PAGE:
Sharing the care of children in families is increasingly becoming the norm in modern-day society as more mothers enter paid work and government campaigns endeavour to increase the number of men working in childcare. However, running alongside debates of gender imbalance in childcare, there has also been mounting anxiety from the media and public about the risks of child abuse, often perceived as being mostly perpetrated by men and calling for firmer regulation of men’s involvement with children. This book asks whether men’s care for children, both as fathers and practitioners, actually differs at all from the care provided by mothers and female carers? In what ways do men and concepts of masculinity need to change if they are to play a greater role in the care of children or are such societal perceptions based on outdated gender stereotypes? Bringing together cutting-edge theory, up-to-date research and current practice, this book analyses the role of both fathers and male professionals working with children and highlights the implications of this for future policy and practice. It also examines dominant notions of masculinity and representations of male carers in the media and popular culture, asking how our societal expectations may need to evolve if men are to play an equal role in the care of children as demanded by current policy and wider social developments.
This book identifies 100 of the most intriguing characters from some of the most well-known novels published over several centuries, from Hester Prynne and Harry Potter to Jay Gatsby and T.S. Garp. The book profiles these memorable characters and details their significance both at the time they were created and today.
A LOUDER THAN WAR BOOK OF THE YEAR A riveting journey into the psyche of Britain through its golden age of television and film; a cross-genre feast of moving pictures, from classics to occult hidden gems, The Magic Box is the nation's visual self-portrait in technicolour detail. 'The definition of gripping. Truly, a trove of wyrd treasures.' BENJAMIN MYERS 'A lovingly researched history of British TV [that] recalls the brilliant, the bizarre and the unworldly.' GUARDIAN 'A reclamation, not just of a visual 'golden age', but of Britain as a darkly magical place.' THE SPECTATOR 'A feat of argument, description and affection.' FINANCIAL TIMES 'Young unearths the ghosts of TV past - and Britain's dark psyche.' HERALD 'Highly entertaining . . . [A] fabulous treasure trove.' SCOTSMAN 'Young is a phenomonal scholar.' OBSERVER 'Impassioned.' THE CRITIC Growing up in the 1970s, Rob Young's main storyteller was the wooden box with the glass window in the corner of the family living room, otherwise known as the TV set. Before the age of DVDs and Blu-ray discs, YouTube and commercial streaming services, watching television was a vastly different experience. You switched on, you sat back and you watched. There was no pause or fast-forward button. The cross-genre feast of moving pictures produced in Britain between the late 1950s and late 1980s - from Quatermass and Tom Jones to The Wicker Man and Brideshead Revisited, from A Canterbury Tale and The Go-Between to Bagpuss and Children of the Stones, and from John Betjeman's travelogues to ghost stories at Christmas - contributed to a national conversation and collective memory. British-made sci-fi, folk horror, period drama and televisual grand tours played out tensions between the past and the present, dramatised the fractures and injustices in society and acted as a portal for magical and ghostly visions. In The Magic Box, Rob Young takes us on a fascinating journey into this influential golden age of screen and discovers what it reveals about the nature and character of Britain, its uncategorisable people and buried histories - and how its presence can still be felt on screen in the twenty-first century. '[A] forensic dissection . . . this tightly packed treatise takes pains to illustrate how what we view affects how we view ourselves.' TOTAL FILM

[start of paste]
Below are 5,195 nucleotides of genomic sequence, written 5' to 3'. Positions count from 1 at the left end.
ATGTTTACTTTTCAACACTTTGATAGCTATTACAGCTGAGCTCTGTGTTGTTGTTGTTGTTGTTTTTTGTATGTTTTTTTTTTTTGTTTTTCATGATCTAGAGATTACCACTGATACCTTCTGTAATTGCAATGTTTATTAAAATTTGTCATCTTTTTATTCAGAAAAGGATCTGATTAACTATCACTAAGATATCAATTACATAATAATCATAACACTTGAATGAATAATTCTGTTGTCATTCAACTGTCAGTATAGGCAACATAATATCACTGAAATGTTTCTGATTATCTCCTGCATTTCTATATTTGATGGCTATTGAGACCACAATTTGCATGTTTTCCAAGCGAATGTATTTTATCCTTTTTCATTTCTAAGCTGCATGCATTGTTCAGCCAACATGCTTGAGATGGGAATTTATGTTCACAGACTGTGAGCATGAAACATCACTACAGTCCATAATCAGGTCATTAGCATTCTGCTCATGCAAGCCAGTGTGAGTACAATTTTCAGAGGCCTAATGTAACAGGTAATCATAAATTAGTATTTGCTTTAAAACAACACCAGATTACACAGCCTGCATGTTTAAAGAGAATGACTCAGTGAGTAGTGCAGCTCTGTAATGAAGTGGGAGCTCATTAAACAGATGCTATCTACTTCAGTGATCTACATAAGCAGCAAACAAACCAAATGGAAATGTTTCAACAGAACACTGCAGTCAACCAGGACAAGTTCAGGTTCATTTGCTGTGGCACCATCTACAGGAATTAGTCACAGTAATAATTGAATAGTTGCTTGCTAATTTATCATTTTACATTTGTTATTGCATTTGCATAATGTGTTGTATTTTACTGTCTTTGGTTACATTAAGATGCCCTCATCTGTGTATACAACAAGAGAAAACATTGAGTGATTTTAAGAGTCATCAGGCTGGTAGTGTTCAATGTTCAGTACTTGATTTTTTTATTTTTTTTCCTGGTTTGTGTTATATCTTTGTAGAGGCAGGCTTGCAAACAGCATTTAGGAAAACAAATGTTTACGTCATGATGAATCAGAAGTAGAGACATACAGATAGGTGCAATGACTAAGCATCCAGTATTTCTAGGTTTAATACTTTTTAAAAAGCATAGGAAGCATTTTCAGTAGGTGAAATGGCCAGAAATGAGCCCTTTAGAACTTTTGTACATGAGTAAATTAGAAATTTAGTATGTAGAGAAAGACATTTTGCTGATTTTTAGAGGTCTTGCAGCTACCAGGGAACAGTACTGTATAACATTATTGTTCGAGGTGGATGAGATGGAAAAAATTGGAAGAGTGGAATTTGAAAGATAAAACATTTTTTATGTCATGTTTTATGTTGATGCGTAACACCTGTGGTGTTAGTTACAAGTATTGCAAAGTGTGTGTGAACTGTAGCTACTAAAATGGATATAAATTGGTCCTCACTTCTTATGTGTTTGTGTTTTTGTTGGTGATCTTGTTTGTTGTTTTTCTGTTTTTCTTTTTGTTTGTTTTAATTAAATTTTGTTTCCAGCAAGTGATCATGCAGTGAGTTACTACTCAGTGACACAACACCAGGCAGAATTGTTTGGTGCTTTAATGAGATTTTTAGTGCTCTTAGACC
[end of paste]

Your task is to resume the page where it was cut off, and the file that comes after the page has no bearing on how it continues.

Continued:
In For Kids of All Ages, members of the National Society of Film Critics celebrate the wonder of childhood in cinema. In this volume, original essays commissioned especially for this collection stand alongside classic reviews from prominent film critics like Jay Carr and Roger Ebert. Each of the seven sections in this collection takes on a particular aspect of children’s cinema, from animated features to adaptations of beloved novels. The films discussed here range from the early 1890s to the present. The contributors draw on personal connections that make their insights more trenchant and compelling. The essays and reviews in For Kids of All Ages are not just a list of recommendations—though plenty are included—but an illuminating, often personal study of children’s movies, children in movies, and the childish wonder that is the essence of film. Contributors include John Anderson, Sheila Benson, Jay Carr, Justin Chang, Godfrey Cheshire, Morris Dickstein, Roger Ebert, David Fear, Robert Horton, J. R. Jones, Peter Keough, Andy Klein, Nathan Lee, Emanuel Levy, Gerald Peary, Mary Pols, Peter Rainer, Carrie Rickey, Jonathan Rosenbaum, Michael Sragow, David Sterritt, Charles Taylor, Peter Travers, Kenneth Turan, James Verniere, Michael Wilmington, and Stephanie Zacharek.
Memorable children's narratives immerse readers in imaginary worlds that bring them into the story. Some of these places have been constructed in the real world--like Pinocchio's Tuscany or Anne of Green Gables' Prince Edward Island--where visitors relive their favorite childhood tales. Theme parks like Walt Disney World and Harry Potter World use technology to engineer enchanting environments that reconnect visitors with beloved fictional settings and characters in new ways. This collection of new essays explores the imagined places we loved as kids, with a focus on the meaning of setting and its power to shape the way we view the world.